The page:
With tuppence for paper and strings …

On Good Friday in Bermuda people fly kites.

Let's go fly a kite

Let’s go fly a kite

You will just have to trust me, in that picture there are some kites.

A traditional Bermuda kite is a geometric shape using flat sticks and tissue paper with string threaded around the ends of the sticks and then onto a much longer stick – easier to show you one than describe it:

Bermuda kites

Bermuda kites

If you go to the website mybestkite.com you can find instructions for making one.  And on Bermuda Yellow Pages they have short videos of Good Friday kite-flying

Why on Good Friday? 

There are two stories attached to this – one that a teacher was using a kite as imagery to describe Jesus going up to heaven and another that a minister wanted to boost his congregation so held the service outside with kites as an attraction.  I have also heard that the cross shape of the sticks are representative of the cross on which Jesus died.  There seem to be many such stories all embellished with local flavours and Easter kite flying is common in Caribbean islands and Guyana.

Where to see them? 

Experienced Bermudians told us to go along to Horseshoe Bay, so we did. Not wanting to have a problem parking the car we stopped in a roadside parking area opposite Warwick Camp entrance and walked first backwards a little to Jobson’s Cove and then along the dunes to Horseshoe Bay.  It is a beautiful day, sunny, breezy and warm.

South Shore from the dunes

South Shore from the dunes

The white specks in the photo above may be kites, or maybe Longtails – both were flying today.

A beautiful day

A beautiful day

If you are planning on walking in the dunes you need a hat and sunscreen and water.  We didn’t walk that far but it was hot enough for me to have a small strop on the uphill part going back to the car (just a small one).  Horseshoe Bay was pretty crowded. Earlier in the day there had been competitions for the biggest, smallest, highest, kite.

Horseshoe Bay on Good Friday

Horseshoe Bay on Good Friday

The kites are easier to see in that picture but the sky looks cloudy which it most definitely wasn’t.  You can also spot people in the sea – what happened to the claim that Bermudians don’t go in until 24th May?

Kites apparently began in China, reached Europe with Marco Polo and were in America at least by 1750 when Benjamin Franklin suggested using them to catch lightning to prove it was electrical energy.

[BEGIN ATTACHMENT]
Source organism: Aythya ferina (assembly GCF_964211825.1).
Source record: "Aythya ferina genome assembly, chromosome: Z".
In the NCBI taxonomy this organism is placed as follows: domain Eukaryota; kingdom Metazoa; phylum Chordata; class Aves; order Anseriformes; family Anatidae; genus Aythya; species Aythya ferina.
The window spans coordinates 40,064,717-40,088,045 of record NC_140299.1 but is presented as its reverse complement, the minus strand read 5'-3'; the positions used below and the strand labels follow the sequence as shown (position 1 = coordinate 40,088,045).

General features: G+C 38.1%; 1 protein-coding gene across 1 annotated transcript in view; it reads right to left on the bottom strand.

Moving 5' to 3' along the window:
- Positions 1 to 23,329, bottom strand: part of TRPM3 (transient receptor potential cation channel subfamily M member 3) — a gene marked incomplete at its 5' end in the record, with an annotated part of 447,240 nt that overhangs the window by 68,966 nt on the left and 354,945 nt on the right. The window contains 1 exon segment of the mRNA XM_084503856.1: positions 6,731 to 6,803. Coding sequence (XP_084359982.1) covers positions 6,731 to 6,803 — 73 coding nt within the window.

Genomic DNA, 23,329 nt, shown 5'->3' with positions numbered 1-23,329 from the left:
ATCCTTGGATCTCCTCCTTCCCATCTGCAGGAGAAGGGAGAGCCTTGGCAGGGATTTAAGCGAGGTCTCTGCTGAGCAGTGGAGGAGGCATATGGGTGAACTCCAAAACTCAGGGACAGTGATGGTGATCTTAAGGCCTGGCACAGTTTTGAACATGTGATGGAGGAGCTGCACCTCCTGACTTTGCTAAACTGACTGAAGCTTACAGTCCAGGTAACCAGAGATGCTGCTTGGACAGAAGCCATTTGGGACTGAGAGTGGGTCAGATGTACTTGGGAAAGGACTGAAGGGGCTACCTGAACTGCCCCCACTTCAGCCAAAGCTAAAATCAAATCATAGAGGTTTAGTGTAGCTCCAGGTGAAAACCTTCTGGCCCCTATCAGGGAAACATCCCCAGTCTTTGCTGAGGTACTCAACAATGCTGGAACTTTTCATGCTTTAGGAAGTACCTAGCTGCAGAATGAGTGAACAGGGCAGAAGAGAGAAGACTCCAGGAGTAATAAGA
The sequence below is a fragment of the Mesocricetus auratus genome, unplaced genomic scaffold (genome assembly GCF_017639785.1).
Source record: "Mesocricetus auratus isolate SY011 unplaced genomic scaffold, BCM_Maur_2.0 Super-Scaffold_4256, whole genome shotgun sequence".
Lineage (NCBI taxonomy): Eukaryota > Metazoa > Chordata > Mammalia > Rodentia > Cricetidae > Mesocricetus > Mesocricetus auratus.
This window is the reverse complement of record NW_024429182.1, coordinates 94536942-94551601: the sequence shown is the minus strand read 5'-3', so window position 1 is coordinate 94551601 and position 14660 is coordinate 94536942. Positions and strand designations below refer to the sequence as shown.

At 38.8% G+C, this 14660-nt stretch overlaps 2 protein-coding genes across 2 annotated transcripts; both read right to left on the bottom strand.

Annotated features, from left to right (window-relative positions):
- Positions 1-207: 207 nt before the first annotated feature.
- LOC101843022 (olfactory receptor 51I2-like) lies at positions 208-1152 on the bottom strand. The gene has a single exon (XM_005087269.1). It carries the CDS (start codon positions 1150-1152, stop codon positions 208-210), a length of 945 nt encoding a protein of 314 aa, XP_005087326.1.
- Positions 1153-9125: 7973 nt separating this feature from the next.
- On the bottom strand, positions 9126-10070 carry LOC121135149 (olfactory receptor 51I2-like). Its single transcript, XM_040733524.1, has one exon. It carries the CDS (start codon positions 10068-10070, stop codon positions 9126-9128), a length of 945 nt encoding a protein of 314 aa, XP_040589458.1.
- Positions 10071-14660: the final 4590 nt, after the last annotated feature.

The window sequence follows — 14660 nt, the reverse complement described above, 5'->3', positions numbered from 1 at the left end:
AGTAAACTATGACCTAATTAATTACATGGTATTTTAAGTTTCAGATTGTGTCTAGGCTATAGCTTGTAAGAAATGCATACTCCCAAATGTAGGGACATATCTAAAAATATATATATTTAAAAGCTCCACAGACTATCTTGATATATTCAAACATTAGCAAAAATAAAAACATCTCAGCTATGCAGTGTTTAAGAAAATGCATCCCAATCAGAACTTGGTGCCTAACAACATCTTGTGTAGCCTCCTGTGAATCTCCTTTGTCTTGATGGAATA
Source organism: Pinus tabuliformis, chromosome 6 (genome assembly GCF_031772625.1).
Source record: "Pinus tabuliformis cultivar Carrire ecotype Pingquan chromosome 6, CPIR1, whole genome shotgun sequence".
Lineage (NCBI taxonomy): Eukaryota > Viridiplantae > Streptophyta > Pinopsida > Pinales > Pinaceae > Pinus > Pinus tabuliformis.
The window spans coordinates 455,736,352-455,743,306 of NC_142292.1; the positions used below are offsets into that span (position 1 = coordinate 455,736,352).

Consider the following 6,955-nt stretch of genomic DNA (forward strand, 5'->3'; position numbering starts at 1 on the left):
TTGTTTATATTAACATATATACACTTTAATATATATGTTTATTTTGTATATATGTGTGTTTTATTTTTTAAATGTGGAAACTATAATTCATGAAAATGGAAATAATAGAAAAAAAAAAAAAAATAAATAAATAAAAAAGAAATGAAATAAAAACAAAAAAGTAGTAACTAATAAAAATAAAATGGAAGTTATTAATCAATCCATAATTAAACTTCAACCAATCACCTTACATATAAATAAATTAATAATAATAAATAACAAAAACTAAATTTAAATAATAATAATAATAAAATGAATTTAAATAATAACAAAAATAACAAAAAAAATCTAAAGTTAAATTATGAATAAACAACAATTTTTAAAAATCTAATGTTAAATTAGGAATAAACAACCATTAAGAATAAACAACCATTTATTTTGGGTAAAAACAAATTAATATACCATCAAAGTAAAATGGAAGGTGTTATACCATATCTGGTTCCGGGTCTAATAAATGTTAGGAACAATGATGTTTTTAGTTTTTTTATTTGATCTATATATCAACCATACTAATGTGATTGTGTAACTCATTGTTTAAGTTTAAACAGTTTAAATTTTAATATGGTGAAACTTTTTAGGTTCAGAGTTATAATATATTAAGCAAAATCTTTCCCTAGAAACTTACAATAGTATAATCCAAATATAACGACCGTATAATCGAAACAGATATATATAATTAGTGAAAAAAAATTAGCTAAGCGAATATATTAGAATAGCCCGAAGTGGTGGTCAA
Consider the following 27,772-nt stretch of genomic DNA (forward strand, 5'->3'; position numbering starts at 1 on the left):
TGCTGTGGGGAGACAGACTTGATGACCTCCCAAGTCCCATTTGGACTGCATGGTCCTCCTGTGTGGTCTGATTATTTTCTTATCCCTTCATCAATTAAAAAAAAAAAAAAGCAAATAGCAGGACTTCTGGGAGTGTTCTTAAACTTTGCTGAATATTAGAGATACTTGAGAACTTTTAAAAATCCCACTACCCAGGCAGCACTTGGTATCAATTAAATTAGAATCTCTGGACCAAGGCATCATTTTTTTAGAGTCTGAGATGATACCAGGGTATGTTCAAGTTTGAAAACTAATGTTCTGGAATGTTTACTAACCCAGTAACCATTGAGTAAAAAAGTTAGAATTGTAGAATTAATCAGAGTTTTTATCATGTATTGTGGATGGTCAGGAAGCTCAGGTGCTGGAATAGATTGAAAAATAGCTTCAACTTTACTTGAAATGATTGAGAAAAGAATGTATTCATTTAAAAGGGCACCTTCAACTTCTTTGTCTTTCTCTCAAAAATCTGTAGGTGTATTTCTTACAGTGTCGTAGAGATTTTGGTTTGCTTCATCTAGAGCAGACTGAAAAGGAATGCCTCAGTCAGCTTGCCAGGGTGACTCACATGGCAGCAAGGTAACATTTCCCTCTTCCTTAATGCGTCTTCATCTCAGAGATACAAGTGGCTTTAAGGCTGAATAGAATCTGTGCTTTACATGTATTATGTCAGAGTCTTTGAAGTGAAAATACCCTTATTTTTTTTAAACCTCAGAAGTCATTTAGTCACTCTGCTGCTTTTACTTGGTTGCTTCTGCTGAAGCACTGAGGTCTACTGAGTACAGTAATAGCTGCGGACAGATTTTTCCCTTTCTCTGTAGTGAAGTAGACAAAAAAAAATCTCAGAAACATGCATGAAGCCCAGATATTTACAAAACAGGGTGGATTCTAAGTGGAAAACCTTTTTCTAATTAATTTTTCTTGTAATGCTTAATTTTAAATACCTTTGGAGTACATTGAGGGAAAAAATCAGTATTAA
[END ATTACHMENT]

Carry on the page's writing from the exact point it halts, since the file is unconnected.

We spotted lots more flying on the drive back home; it was by then after 3pm which is when traditionalists say kite flying should commence.  Across the road from the Botanic Gardens one kite had entangled with the telegraph wires – perhaps a budding scientist testing Franklin’s theory.

I feel I should confess that I have never successfully flown a kite. 😦 When the children were small we tried many a time on Farnham Park but the wind never seemed inclined to pick our kite up and the closest we got was one of us running along throwing this poor kite in the air while the children pulled hopefully on the strings. Of course we kept the kite, just in case, and only threw it out on moving last year – you always find a use for what you have recently thrown out.

Maybe next year I should have kite-flying lessons!

If you cannot get to Bermuda for next Good Friday then there are all sorts of kite festivals elsewhere: Portsmouth, Bristol, Cape Town, Washington State, Jamaica, and at least 25 more.

If you are on Bermuda and have a better photo of Bermudian kites flying please feel free to add it in the comments!

Let’s Go Fly a Kite
From “Mary Poppins”
Composed by Robert B. Sherman and Richard M. Sherman

With tuppence for paper and strings
You can have your own set of wings
With your feet on the ground
You’re a bird in flight
With your fist holding tight
To the string of your kite

Oh, oh, oh
Let’s go fly a kite
Up to the highest height
Let’s go fly a kite
And send it soaring
Up through the atmosphere
Up where the air is clear
Oh, let’s go fly a kite

Let’s go fly a kite
Up to the highest height
Let’s go fly a kite
And send it soaring
Up through the atmosphere
Up where the air is clear
Oh, let’s go fly a kite

When you send it flying up there
All at once you’re lighter than air
You can dance on the breeze over houses and trees
With your fist holding tight
To the string of your kite

Oh, oh, oh
Let’s go fly a kite
Up to the highest height
Let’s go fly a kite
And send it soaring
Up through the atmosphere
Up where the air is clear
Oh, let’s go fly a kite!

We ate hot cross buns after our walk, without the salted cod fishcakes – but that’s another post!

Advertisements

One thought on “With tuppence for paper and strings …

Comments welcome

Fill in your details below or click an icon to log in:

WordPress.com Logo

You are commenting using your WordPress.com account. Log Out / Change )

Twitter picture

You are commenting using your Twitter account. Log Out / Change )

Facebook photo

You are commenting using your Facebook account. Log Out / Change )

Google+ photo

You are commenting using your Google+ account. Log Out / Change )

Connecting to %s